This weekend, I had the distinct pleasure and honor (I've always wanted to say that) of presenting two startup-related workshops at the inaugural StartSLC event in Salt Lake City, Utah.

StartSLC is the largest startup festival to have ever taken place in Utah so far, and it was buzzing with a number of panels, workshops, hackathons, pitch competitions, and a startup awards ceremony.

 The two workshops I presented, which were sponsored by the Women Tech Council, were titled:
1) Get Hands-On With Lean (Co-presented with Cache Merrill of Zibtek), and
2) Startup Metrics: How to Measure and Drive Your Startup

When I present a session, I like to gather questions and specific areas people want to learn about before we get started, so I can target the presentation to their needs.
I then try to address any remaining questions after the presentation, so everyone can benefit from the answers.

For these two sessions, I wanted to articulate my answers to the questions that we gathered here on the blog, just in case there was anything we weren't able to get to, and also as a way to share some of the Q&A with those who weren't able to attend. 

The answers will come in a series of posts, with this post being the first in the series. 

Feel free to read through and leave your comments (agree? disagree? have something to add?), since I'd love to hear your thoughts. 

StartSLC Lean Workshop Q&A Series Part I: 
(Includes questions from the Get Hands-On With Lean Session Attendees):

1)    How to turn ideas into a viable product:

a.    Idea to Product:
In the workshop, we covered some of the process for going from idea to product in our overview of the Lean Startup process, the Lean Canvas, and the concepts of creating experiments to test the riskiest parts of your plan quickly then iterating based on your results.

b.    Idea to VIABLE product: Ay, there’s the rub.
Validation at each phase of your product’s development is the key to testing and discovering the viability of your product idea.

As we discussed in the workshop, “Assumptions were made to be tested”.
We are really good at making assumptions and then believing them. Remember this slide: 

What we need to get better at is having the courage to draw a line in the sand, test our assumptions, then take an honest look at the results of our testing. That's part 1 of this answer.

Maintaining viability past the initial (startup) phase is part 2 of this equation.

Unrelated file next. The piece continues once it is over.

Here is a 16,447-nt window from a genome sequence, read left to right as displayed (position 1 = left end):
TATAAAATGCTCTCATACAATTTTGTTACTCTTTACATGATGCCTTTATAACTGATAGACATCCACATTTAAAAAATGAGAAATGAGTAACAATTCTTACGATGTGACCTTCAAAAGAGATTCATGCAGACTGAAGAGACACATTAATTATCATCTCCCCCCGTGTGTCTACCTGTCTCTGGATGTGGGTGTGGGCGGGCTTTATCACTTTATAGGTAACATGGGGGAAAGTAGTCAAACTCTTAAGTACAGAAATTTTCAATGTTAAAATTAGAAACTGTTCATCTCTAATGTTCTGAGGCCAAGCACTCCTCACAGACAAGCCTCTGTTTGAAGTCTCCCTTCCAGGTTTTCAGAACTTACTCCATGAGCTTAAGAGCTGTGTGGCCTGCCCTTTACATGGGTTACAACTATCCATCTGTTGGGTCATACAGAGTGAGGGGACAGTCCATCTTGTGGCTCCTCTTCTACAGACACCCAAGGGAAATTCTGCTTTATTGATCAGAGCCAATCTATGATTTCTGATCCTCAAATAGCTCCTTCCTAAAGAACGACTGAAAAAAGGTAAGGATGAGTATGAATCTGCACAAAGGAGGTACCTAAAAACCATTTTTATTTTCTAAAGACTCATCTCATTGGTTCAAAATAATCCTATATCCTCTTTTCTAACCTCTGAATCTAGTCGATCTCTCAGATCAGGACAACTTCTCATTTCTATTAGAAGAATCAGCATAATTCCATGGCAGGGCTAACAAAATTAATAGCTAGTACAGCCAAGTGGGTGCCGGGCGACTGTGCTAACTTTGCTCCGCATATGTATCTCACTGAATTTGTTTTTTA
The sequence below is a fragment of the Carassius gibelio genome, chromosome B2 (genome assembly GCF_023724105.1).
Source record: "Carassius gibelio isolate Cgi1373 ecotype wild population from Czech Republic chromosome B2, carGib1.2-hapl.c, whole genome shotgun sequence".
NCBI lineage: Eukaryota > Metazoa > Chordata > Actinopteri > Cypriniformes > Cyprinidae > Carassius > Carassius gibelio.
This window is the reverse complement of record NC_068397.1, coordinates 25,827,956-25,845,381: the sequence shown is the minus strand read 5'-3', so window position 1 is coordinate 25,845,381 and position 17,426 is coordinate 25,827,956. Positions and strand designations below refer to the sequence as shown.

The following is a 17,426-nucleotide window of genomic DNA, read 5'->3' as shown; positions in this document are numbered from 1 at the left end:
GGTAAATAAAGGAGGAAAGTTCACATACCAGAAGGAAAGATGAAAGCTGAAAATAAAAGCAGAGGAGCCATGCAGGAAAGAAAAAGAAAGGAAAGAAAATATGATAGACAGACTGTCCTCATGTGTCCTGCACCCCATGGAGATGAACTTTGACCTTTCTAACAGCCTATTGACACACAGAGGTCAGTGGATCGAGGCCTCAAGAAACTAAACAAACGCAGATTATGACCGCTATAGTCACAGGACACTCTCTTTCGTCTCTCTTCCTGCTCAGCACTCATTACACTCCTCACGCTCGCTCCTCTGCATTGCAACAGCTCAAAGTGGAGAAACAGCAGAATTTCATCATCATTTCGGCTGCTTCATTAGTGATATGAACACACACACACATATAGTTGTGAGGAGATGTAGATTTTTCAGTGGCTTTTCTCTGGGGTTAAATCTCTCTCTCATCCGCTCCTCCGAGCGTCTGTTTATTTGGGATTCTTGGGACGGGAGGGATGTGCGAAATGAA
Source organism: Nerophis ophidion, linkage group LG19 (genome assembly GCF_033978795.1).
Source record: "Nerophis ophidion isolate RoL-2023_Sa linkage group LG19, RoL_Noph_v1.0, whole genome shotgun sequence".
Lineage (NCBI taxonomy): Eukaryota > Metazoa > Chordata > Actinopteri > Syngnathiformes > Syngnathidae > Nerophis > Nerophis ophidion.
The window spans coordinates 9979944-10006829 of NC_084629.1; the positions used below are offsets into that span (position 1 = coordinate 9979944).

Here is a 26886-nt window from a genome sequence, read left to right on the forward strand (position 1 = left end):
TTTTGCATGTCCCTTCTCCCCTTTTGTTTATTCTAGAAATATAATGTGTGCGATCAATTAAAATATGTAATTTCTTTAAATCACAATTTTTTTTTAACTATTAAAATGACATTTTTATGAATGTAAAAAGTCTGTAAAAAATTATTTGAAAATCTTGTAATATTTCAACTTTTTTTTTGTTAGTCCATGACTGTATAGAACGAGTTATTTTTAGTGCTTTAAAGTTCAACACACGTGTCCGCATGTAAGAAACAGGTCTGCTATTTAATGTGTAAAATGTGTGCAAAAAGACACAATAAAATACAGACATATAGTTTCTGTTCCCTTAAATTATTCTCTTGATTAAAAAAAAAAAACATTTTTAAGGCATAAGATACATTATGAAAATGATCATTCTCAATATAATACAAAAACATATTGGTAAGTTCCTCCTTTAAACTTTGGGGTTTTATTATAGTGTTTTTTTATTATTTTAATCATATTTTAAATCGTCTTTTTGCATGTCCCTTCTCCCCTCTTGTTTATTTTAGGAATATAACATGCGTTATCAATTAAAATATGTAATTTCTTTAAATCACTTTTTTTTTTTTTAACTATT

Coming from a place of prioritizing Customer Success is key in this phase. See resources on Customer Success here.
In addition, continuing to keep an eye on the right metrics at the right time will give you signals regarding what’s going on with your product as it’s in your customer’s hands.

2)    What metrics should you use to determine if an idea is worth pursuing:

The specific metric/ set of metrics you should track when determining if an idea is worth pursuing may be dependent on your specific product, industry, business model, and/or company phase.

Generally speaking, however, you will probably be looking at a combination of qualitative and quantitative research and metrics.

a.    Qualitative: When you are starting with just a problem assumption and an idea, a great place for qualitative data is user interviews. Identify who you think your ideal user or customer is, then go out and interview them.

A couple of good resources on conducting user interviews are this blog post on Ash Maurya’s website titled “How To Interview Your Users And Get Useful Feedback”, and this recorded lecture (“How to Run a User Interview”) from Stanford’s recent online class titled “How To Start a Startup”, which was given by Sam Altman, President of Y Combinator.

Some things to keep in mind when interviewing customers:
Try to get your interviewees to describe the problem you’re assuming they are having without “leading the witness”.
       ii.  How are they currently fulfilling this need you assume they have? I.e. What are their current alternatives?
iii.  What is the workflow they are currently following? Is it a pain point for them? Are there parts of the process specifically that are pain points?

b.    Quantitative: At this point, you are probably focused on Acquisition, or getting potential users to know about you and your service.

Thus, the quantitative metrics you probably want to be tracking at this phase will have to do with the marketing channels you have in place:

         i.  Draw a line in the sand: Set a goal for # of visits to your site in the very first phase of putting it up, and track how many of those visits are coming from each of the channels you have in place, including Social Media campaigns, Email, Advertising, Organic Search, and any others. (Yes, I just told you to watch what is usually considered a vanity metric. It’s only temporary, I promise.)
        ii.  Optimize: Once you’ve analyzed your acquisition channels in terms of cost and amount of traffic, optimize so that you can focus your efforts on the channels that are performing the best for you, hopefully with the least cost.  

Bonus Pro-tip: See if you can combine acquisition with activation (the % of visitors to your site who end up signing up, subscribing, etc.).

  • Can you ask users to sign up to learn more, or get more information?
  • Can you offer them a special discount if they sign up right there?

The answers can potentially be a strong indicator – it shows that you are solving enough of a pain that they’re willing to sign up right then and there.

As always, your feedback is appreciated. Stay tuned for Part II of the Lean Workshops Q&A Series, coming soon!